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Mar 3, 2022

Clues to better batteries emerge from tracking lithium

Posted by in categories: chemistry, sustainability, transportation

Pure lithium metal is a promising replacement for the graphite-based anodes currently used in electric vehicle batteries. It could tremendously reduce battery weights and dramatically extend the driving range of electric vehicles relative to existing technologies. But before lithium metal batteries can be used in cars, scientists must first figure out how to extend their lifetimes.

A new study led by Peter Khalifah—a chemist at the U.S. Department of Energy’s (DOE) Brookhaven National Laboratory and Stony Brook University—tracked lithium deposition and removal from a while it was cycling to find clues as to how failure occurs. The work is published in a special issue of the Journal of the Electrochemical Society honoring the contributions of Nobel Prize-winning battery researcher John Goodenough, who like Khalifah is a member of the Battery 500 Consortium research team.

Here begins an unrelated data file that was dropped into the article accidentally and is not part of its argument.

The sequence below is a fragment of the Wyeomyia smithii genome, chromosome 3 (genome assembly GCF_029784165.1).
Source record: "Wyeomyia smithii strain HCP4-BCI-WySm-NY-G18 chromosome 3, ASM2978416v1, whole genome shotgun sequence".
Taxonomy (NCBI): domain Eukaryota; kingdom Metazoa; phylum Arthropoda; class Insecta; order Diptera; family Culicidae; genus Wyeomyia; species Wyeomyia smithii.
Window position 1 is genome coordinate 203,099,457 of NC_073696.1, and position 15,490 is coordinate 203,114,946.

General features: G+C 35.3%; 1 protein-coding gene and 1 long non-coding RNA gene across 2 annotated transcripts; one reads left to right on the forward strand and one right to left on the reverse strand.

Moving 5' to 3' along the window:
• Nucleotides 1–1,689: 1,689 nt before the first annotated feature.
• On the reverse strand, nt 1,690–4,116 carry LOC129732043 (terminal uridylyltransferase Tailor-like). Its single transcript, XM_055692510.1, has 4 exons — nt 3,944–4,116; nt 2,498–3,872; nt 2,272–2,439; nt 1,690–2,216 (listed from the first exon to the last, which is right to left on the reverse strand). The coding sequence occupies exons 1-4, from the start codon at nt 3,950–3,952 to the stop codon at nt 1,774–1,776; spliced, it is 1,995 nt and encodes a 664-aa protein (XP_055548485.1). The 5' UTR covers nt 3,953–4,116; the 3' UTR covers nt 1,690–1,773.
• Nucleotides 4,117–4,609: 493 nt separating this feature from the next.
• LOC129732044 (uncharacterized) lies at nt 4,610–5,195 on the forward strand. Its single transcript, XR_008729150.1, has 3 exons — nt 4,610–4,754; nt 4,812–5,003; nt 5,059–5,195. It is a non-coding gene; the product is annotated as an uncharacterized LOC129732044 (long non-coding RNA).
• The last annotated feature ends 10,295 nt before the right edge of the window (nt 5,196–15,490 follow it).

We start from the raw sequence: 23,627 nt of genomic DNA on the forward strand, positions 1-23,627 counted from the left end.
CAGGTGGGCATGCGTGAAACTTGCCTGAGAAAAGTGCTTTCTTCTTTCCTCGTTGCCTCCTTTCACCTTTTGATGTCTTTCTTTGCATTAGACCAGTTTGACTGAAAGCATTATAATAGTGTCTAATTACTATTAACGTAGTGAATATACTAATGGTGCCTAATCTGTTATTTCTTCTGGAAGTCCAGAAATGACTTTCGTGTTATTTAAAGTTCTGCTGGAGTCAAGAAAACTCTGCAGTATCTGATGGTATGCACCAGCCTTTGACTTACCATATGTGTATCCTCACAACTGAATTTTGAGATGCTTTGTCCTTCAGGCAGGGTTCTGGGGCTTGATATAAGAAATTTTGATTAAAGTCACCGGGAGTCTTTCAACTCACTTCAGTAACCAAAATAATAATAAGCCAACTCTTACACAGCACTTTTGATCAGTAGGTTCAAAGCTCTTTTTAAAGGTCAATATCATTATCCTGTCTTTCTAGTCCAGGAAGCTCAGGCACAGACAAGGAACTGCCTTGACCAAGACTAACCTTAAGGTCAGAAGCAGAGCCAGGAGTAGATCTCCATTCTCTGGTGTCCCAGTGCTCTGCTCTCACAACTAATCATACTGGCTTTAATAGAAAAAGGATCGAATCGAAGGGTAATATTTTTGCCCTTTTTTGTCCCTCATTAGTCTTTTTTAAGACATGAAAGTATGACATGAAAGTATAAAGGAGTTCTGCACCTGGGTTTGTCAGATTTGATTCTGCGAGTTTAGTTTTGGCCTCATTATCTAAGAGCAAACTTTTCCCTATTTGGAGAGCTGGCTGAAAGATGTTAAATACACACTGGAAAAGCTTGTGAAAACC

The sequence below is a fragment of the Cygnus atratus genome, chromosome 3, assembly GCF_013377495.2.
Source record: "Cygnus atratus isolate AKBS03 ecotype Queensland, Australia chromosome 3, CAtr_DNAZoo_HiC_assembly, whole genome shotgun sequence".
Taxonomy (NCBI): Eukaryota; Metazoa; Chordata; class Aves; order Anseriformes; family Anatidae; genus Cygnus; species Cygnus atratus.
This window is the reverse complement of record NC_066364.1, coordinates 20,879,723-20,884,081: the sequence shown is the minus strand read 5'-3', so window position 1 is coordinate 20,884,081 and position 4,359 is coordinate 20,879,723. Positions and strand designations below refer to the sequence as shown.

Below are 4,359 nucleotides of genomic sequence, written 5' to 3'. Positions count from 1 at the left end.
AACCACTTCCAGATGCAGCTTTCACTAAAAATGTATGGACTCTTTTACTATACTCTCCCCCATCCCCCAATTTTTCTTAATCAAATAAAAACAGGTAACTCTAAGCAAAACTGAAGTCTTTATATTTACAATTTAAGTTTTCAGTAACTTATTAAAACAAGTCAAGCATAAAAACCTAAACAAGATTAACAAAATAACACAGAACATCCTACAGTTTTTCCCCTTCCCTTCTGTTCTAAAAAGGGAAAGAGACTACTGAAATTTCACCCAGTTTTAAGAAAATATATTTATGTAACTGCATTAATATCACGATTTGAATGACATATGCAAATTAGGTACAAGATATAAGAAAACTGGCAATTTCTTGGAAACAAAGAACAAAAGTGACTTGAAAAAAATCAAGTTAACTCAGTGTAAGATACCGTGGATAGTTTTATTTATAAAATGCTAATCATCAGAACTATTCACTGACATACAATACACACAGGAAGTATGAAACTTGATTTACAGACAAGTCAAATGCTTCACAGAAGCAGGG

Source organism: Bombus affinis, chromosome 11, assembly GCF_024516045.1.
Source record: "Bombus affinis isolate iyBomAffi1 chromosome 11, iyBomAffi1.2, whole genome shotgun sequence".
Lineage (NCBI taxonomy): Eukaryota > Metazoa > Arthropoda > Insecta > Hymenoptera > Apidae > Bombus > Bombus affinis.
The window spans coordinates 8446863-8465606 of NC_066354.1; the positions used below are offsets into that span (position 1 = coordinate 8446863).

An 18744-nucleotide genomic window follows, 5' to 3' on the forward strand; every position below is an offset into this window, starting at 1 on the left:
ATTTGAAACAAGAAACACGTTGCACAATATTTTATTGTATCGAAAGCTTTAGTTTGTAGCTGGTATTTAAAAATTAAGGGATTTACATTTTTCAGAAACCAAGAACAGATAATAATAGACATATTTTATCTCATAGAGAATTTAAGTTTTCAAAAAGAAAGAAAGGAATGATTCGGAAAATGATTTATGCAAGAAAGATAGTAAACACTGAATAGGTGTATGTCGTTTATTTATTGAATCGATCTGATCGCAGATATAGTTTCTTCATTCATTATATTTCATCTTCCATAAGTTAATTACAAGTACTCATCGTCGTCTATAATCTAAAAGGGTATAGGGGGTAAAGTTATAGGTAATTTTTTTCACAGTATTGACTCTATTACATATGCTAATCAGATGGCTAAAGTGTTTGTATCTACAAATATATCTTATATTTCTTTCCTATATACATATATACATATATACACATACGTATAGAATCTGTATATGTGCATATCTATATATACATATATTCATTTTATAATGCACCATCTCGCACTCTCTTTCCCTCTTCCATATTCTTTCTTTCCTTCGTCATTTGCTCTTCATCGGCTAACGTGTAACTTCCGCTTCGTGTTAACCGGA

“In a good battery, the rate of lithium plating (deposition) and stripping (removal) will be the same at all positions on the surface of electrodes,” Khalifah said. “Our results show that it’s harder to remove lithium at certain places, which means there are problems there. By identifying the cause of the problems, we can figure out how to get rid of them and make better batteries with higher capacities and longer lifetimes.”

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